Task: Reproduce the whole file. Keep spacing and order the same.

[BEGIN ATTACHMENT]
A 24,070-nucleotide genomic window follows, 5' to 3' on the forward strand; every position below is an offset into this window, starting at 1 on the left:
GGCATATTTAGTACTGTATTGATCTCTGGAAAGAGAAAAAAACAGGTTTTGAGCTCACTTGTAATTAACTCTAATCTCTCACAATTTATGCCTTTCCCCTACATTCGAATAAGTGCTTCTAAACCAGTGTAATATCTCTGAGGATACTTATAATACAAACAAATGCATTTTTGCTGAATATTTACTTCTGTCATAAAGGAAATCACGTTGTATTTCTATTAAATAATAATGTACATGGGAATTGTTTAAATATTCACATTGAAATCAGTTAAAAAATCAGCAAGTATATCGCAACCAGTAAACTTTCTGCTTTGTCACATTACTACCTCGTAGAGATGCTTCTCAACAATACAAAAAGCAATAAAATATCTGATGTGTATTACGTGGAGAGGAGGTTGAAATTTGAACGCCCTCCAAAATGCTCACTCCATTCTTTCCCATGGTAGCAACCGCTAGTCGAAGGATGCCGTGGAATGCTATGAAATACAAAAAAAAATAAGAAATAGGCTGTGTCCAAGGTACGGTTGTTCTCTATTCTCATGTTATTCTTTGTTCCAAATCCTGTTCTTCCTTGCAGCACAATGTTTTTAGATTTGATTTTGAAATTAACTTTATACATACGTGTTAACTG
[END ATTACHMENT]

A 24,070-nucleotide genomic window follows, 5' to 3' on the forward strand; every position below is an offset into this window, starting at 1 on the left:
GGCATATTTAGTACTGTATTGATCTCTGGAAAGAGAAAAAAACAGGTTTTGAGCTCACTTGTAATTAACTCTAATCTCTCACAATTTATGCCTTTCCCCTACATTCGAATAAGTGCTTCTAAACCAGTGTAATATCTCTGAGGATACTTATAATACAAACAAATGCATTTTTGCTGAATATTTACTTCTGTCATAAAGGAAATCACGTTGTATTTCTATTAAATAATAATGTACATGGGAATTGTTTAAATATTCACATTGAAATCAGTTAAAAAATCAGCAAGTATATCGCAACCAGTAAACTTTCTGCTTTGTCACATTACTACCTCGTAGAGATGCTTCTCAACAATACAAAAAGCAATAAAATATCTGATGTGTATTACGTGGAGAGGAGGTTGAAATTTGAACGCCCTCCAAAATGCTCACTCCATTCTTTCCCATGGTAGCAACCGCTAGTCGAAGGATGCCGTGGAATGCTATGAAATACAAAAAAAAATAAGAAATAGGCTGTGTCCAAGGTACGGTTGTTCTCTATTCTCATGTTATTCTTTGTTCCAAATCCTGTTCTTCCTTGCAGCACAATGTTTTTAGATTTGATTTTGAAATTAACTTTATACATACGTGTTAACTG